Unlike the PILA, the Lugano Convention provides that a foreign judgment is recognised and can be enforced even if it is not yet final and binding. The decision only needs to be (provisionally) enforceable in the state of origin, it being understood that the counterparty’s right to be heard must have been granted.
How long does it usually take to enforce or register a foreign judgment in your jurisdiction? Is there a summary procedure available?
The recognition and enforcement procedure takes place in summary proceedings. The timeline to enforce a judgment highly depends on the conduct of the defendant and the concrete enforcement measures that are requested. The decision by the first instance court can be appealed to the higher cantonal court and ultimately to the Federal Supreme Court. Whereas a first instance decision on the enforceability of the judgment can sometimes be expected within days of the application, it can take several years until a final decision by the Federal Supreme Court is obtained.
Is it possible to obtain interim relief (e.g. an injunction to restrain disposal of assets) while the enforcement or registration procedure takes place?
Yes. In support of the enforcement of monetary claims, the claimant can submit an attachment (freezings) request together with the request for recognition of the foreign judgment. The attachment ensures the enforcement by limiting the debtor’s rights of disposal of the attached assets during the course of the debt enforcement proceedings. Only specifically designated assets of the debtor are affected by an attachment. The court issues the attachment order – if the prerequisites are given – ex parte. The debt enforcement office executes the attachment by an order to a bank freezing the debtor’s bank accounts or by seizing vehicles or real estate.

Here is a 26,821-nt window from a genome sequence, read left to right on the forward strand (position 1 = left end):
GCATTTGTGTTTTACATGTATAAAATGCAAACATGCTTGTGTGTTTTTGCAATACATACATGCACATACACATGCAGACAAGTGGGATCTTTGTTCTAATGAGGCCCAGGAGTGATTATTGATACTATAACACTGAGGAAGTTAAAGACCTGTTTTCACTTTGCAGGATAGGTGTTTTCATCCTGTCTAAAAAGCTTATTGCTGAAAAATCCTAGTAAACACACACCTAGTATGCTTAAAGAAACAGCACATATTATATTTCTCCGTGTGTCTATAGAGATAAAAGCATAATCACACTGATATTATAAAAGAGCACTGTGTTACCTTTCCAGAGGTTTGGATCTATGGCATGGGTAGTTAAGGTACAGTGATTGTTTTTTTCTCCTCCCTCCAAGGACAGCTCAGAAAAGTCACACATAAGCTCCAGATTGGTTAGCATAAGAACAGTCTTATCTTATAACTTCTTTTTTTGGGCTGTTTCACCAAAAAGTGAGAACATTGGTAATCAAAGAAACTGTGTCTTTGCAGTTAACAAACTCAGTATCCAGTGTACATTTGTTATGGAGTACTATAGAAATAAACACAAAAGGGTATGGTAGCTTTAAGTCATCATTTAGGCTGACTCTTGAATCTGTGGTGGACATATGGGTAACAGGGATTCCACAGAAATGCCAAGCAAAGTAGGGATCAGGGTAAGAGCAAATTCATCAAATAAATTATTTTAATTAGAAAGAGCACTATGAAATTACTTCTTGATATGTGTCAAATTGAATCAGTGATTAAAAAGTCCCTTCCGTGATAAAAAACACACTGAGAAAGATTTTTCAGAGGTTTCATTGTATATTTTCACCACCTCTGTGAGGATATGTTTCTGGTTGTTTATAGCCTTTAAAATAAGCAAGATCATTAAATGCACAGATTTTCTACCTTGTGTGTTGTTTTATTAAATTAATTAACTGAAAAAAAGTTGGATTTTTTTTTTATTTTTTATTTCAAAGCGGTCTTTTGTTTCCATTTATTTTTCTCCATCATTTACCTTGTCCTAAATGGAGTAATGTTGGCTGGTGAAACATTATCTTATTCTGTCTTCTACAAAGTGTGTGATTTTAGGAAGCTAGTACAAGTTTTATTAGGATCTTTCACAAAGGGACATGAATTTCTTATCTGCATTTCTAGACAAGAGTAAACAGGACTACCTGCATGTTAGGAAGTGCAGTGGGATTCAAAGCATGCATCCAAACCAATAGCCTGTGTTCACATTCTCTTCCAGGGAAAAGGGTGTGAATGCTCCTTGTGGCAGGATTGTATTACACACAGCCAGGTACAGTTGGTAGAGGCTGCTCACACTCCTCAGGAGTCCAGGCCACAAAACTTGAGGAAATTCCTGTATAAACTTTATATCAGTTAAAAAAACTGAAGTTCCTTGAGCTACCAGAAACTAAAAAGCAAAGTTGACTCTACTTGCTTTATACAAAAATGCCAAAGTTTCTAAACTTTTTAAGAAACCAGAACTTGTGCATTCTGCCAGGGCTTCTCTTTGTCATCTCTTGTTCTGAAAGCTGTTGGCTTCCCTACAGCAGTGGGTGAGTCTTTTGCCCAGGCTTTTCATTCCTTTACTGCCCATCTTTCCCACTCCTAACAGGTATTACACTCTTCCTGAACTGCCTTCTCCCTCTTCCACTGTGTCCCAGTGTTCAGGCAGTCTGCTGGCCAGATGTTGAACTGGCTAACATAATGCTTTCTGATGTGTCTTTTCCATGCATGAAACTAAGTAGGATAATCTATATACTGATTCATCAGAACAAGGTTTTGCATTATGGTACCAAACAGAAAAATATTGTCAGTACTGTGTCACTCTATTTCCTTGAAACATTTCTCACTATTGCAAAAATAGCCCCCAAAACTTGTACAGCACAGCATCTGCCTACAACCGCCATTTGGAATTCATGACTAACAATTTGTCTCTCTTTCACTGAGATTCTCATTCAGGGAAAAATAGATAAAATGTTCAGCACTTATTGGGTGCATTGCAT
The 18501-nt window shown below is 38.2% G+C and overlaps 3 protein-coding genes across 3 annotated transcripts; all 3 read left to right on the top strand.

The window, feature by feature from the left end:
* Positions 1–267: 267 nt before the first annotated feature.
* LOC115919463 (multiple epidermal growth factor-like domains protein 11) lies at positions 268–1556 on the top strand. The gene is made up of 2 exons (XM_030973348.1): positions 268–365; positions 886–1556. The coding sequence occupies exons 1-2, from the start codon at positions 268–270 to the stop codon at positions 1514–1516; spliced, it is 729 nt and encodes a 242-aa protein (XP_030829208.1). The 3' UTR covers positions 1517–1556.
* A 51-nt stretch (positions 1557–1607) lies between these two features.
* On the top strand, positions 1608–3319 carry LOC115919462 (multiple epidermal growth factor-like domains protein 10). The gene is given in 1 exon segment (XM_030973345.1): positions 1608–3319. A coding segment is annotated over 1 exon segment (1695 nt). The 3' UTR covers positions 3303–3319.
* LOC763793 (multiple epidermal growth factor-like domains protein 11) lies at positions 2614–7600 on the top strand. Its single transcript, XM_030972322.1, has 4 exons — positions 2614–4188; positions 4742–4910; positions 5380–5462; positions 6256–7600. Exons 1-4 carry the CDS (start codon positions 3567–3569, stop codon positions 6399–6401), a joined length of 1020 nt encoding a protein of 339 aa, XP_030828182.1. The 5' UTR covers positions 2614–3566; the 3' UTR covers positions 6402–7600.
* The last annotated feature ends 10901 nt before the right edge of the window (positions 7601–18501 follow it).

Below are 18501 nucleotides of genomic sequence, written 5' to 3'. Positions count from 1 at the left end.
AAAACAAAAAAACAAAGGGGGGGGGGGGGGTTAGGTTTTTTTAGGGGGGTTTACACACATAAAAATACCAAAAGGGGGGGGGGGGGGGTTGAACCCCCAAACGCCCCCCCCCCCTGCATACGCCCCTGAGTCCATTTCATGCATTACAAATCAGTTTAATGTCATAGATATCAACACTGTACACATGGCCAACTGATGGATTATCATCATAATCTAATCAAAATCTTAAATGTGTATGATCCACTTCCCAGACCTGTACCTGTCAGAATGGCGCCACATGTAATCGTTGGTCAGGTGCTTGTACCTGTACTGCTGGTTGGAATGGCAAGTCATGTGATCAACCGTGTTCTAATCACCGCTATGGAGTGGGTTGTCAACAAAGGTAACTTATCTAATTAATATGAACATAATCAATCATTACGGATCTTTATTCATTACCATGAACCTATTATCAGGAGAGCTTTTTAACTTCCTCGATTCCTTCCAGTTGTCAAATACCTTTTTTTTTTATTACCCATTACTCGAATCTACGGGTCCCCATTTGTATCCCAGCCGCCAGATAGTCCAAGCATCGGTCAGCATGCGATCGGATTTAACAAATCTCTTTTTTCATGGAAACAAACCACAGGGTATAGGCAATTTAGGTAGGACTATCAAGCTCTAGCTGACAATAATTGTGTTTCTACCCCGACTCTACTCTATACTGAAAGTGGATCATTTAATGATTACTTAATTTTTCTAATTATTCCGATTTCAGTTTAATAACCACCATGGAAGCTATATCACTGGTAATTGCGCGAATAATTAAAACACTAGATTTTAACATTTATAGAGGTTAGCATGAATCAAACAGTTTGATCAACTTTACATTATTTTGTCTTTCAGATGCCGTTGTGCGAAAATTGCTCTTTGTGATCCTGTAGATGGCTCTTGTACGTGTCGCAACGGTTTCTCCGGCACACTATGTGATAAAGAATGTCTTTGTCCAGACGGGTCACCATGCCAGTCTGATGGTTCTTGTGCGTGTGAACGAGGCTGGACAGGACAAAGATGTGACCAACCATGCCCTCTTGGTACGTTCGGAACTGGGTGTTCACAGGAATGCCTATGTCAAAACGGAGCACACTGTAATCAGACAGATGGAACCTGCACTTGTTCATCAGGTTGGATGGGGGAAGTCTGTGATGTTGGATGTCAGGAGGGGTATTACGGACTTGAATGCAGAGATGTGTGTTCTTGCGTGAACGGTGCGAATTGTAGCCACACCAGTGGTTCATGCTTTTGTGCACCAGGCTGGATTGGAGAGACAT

Other forms of interim relief are also available for non-monetary claims based on Swiss procedural law.
What is the limitation period for enforcing a foreign judgment in your jurisdiction?
There is no limitation period as such for the recognition and enforcement of a foreign judgment in Switzerland. However, the Swiss Code of Obligations (SCO) provides that a claim that was recognised by a judgment is statue-barred after 10 years from the date of the judgment (Article 137(2) SCO).
On what grounds can the enforcement of foreign judgments be challenged in your jurisdiction?
Provided that the foreign judgment meets the criteria for recognition and enforcement under Article 25 PILA, the recognition can be challenged based on the grounds listed in Article 27 PILA. The same grounds for refusal can also be found in Article 34 of the Lugano Convention:
violation of Swiss public policy (examined ex officio by the court);
no appropriate summons (formal public policy);
infringement of fundamental procedural principles;
priority of other decisions and proceedings (lis pendens and res judicata).
The recognition and enforcement of foreign arbitral awards can be challenged based on the grounds laid down in Article V New York Convention:
incapacity of the parties to the arbitration agreement;
violation of due process (right to be heard);
extra potestatem and ultra petita judgments;
violation of the applicable procedural law;
award is not yet binding;
lack of arbitrability;
violation of public policy.
In terms of enforcement, the defendant may raise certain substantive objections:
the debt or specific performance is statute-barred;
the debt has been entirely or partially paid or judgment performed;
the parties agreed on instalment payments or a stay of the enforcement.
Will the courts in your jurisdiction reconsider the merits of the judgment to be enforced?
No. As a rule under the Lugano Convention, the Swiss court dealing with the recognition of the foreign judgment may under no circumstances review the substance of the foreign judgment (Article 36 Lugano Convention).
A review of the merits of non-Lugano Convention judgments is also expressly excluded by Article 27(3) PILA. Review can only concern service, jurisdiction, public policy, or lis pendens (Article 27(2) PILA).
With regard to the enforcement of arbitral awards, courts have consistently held that Article V (1)(c) of the New York Convention (grounds for refusal of recognition) must be construed narrowly, and as such does not permit under any circumstances a review of the merits of a dispute by an enforcing court.